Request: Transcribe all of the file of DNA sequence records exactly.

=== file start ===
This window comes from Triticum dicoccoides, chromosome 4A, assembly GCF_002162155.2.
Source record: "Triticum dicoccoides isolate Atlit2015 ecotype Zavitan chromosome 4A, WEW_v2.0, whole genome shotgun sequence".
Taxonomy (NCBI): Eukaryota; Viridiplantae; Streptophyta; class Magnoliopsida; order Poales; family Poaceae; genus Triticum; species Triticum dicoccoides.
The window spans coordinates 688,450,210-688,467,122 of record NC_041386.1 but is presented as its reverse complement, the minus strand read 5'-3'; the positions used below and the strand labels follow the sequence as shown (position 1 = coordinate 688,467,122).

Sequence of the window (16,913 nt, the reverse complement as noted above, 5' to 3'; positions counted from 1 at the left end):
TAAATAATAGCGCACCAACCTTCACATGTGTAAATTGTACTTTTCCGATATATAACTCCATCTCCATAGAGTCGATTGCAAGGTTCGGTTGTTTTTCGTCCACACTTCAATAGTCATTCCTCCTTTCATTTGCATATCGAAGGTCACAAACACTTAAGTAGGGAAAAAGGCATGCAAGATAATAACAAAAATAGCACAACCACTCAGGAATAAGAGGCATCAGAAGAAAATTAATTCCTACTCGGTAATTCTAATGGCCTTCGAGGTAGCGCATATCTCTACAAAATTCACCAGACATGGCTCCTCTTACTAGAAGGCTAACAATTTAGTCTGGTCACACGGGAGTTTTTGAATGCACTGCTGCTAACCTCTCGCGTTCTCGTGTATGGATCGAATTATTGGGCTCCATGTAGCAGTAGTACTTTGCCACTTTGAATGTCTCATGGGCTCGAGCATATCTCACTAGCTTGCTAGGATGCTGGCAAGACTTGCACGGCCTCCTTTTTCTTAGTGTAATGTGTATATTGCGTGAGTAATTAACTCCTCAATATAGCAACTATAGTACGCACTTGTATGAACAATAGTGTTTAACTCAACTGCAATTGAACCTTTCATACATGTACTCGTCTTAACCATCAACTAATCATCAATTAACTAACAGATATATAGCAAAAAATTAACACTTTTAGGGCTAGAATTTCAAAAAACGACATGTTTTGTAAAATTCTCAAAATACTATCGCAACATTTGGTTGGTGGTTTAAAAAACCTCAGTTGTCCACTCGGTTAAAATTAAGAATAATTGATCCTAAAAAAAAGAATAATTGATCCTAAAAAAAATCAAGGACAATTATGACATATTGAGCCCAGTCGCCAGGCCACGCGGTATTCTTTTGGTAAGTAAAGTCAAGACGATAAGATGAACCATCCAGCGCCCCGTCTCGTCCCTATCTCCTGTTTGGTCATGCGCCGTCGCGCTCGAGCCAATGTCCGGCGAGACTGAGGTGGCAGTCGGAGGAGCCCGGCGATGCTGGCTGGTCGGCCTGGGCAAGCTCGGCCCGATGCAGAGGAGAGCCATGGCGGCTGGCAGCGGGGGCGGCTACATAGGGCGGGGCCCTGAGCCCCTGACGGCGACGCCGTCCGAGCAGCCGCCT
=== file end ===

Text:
This window comes from Triticum dicoccoides, chromosome 4A, assembly GCF_002162155.2.
Source record: "Triticum dicoccoides isolate Atlit2015 ecotype Zavitan chromosome 4A, WEW_v2.0, whole genome shotgun sequence".
Taxonomy (NCBI): Eukaryota; Viridiplantae; Streptophyta; class Magnoliopsida; order Poales; family Poaceae; genus Triticum; species Triticum dicoccoides.
The window spans coordinates 688,450,210-688,467,122 of record NC_041386.1 but is presented as its reverse complement, the minus strand read 5'-3'; the positions used below and the strand labels follow the sequence as shown (position 1 = coordinate 688,467,122).

Sequence of the window (16,913 nt, the reverse complement as noted above, 5' to 3'; positions counted from 1 at the left end):
TAAATAATAGCGCACCAACCTTCACATGTGTAAATTGTACTTTTCCGATATATAACTCCATCTCCATAGAGTCGATTGCAAGGTTCGGTTGTTTTTCGTCCACACTTCAATAGTCATTCCTCCTTTCATTTGCATATCGAAGGTCACAAACACTTAAGTAGGGAAAAAGGCATGCAAGATAATAACAAAAATAGCACAACCACTCAGGAATAAGAGGCATCAGAAGAAAATTAATTCCTACTCGGTAATTCTAATGGCCTTCGAGGTAGCGCATATCTCTACAAAATTCACCAGACATGGCTCCTCTTACTAGAAGGCTAACAATTTAGTCTGGTCACACGGGAGTTTTTGAATGCACTGCTGCTAACCTCTCGCGTTCTCGTGTATGGATCGAATTATTGGGCTCCATGTAGCAGTAGTACTTTGCCACTTTGAATGTCTCATGGGCTCGAGCATATCTCACTAGCTTGCTAGGATGCTGGCAAGACTTGCACGGCCTCCTTTTTCTTAGTGTAATGTGTATATTGCGTGAGTAATTAACTCCTCAATATAGCAACTATAGTACGCACTTGTATGAACAATAGTGTTTAACTCAACTGCAATTGAACCTTTCATACATGTACTCGTCTTAACCATCAACTAATCATCAATTAACTAACAGATATATAGCAAAAAATTAACACTTTTAGGGCTAGAATTTCAAAAAACGACATGTTTTGTAAAATTCTCAAAATACTATCGCAACATTTGGTTGGTGGTTTAAAAAACCTCAGTTGTCCACTCGGTTAAAATTAAGAATAATTGATCCTAAAAAAAAGAATAATTGATCCTAAAAAAAATCAAGGACAATTATGACATATTGAGCCCAGTCGCCAGGCCACGCGGTATTCTTTTGGTAAGTAAAGTCAAGACGATAAGATGAACCATCCAGCGCCCCGTCTCGTCCCTATCTCCTGTTTGGTCATGCGCCGTCGCGCTCGAGCCAATGTCCGGCGAGACTGAGGTGGCAGTCGGAGGAGCCCGGCGATGCTGGCTGGTCGGCCTGGGCAAGCTCGGCCCGATGCAGAGGAGAGCCATGGCGGCTGGCAGCGGGGGCGGCTACATAGGGCGGGGCCCTGAGCCCCTGACGGCGACGCCGTCCGAGCAGCCGCCT